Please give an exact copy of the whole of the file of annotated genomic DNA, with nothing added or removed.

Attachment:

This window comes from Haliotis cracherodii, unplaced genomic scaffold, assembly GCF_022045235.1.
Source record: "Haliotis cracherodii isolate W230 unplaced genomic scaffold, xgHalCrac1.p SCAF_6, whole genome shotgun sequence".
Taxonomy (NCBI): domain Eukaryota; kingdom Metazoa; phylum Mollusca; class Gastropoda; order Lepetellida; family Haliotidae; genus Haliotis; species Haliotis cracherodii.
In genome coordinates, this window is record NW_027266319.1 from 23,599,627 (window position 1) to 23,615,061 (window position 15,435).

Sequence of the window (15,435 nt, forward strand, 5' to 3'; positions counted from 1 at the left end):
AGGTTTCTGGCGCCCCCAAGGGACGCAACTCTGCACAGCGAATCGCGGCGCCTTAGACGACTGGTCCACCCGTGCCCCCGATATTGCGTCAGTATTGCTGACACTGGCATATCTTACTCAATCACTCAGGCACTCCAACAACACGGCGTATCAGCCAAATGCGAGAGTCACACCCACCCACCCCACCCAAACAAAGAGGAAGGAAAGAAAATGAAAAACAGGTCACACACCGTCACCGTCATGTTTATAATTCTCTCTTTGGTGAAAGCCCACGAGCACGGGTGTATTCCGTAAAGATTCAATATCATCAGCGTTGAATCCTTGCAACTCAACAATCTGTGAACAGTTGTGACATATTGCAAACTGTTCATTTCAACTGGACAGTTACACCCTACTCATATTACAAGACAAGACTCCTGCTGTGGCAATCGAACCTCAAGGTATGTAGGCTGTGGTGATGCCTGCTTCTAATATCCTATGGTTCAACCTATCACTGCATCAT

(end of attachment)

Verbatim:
This window comes from Haliotis cracherodii, unplaced genomic scaffold, assembly GCF_022045235.1.
Source record: "Haliotis cracherodii isolate W230 unplaced genomic scaffold, xgHalCrac1.p SCAF_6, whole genome shotgun sequence".
Taxonomy (NCBI): domain Eukaryota; kingdom Metazoa; phylum Mollusca; class Gastropoda; order Lepetellida; family Haliotidae; genus Haliotis; species Haliotis cracherodii.
In genome coordinates, this window is record NW_027266319.1 from 23,599,627 (window position 1) to 23,615,061 (window position 15,435).

Sequence of the window (15,435 nt, forward strand, 5' to 3'; positions counted from 1 at the left end):
AGGTTTCTGGCGCCCCCAAGGGACGCAACTCTGCACAGCGAATCGCGGCGCCTTAGACGACTGGTCCACCCGTGCCCCCGATATTGCGTCAGTATTGCTGACACTGGCATATCTTACTCAATCACTCAGGCACTCCAACAACACGGCGTATCAGCCAAATGCGAGAGTCACACCCACCCACCCCACCCAAACAAAGAGGAAGGAAAGAAAATGAAAAACAGGTCACACACCGTCACCGTCATGTTTATAATTCTCTCTTTGGTGAAAGCCCACGAGCACGGGTGTATTCCGTAAAGATTCAATATCATCAGCGTTGAATCCTTGCAACTCAACAATCTGTGAACAGTTGTGACATATTGCAAACTGTTCATTTCAACTGGACAGTTACACCCTACTCATATTACAAGACAAGACTCCTGCTGTGGCAATCGAACCTCAAGGTATGTAGGCTGTGGTGATGCCTGCTTCTAATATCCTATGGTTCAACCTATCACTGCATCAT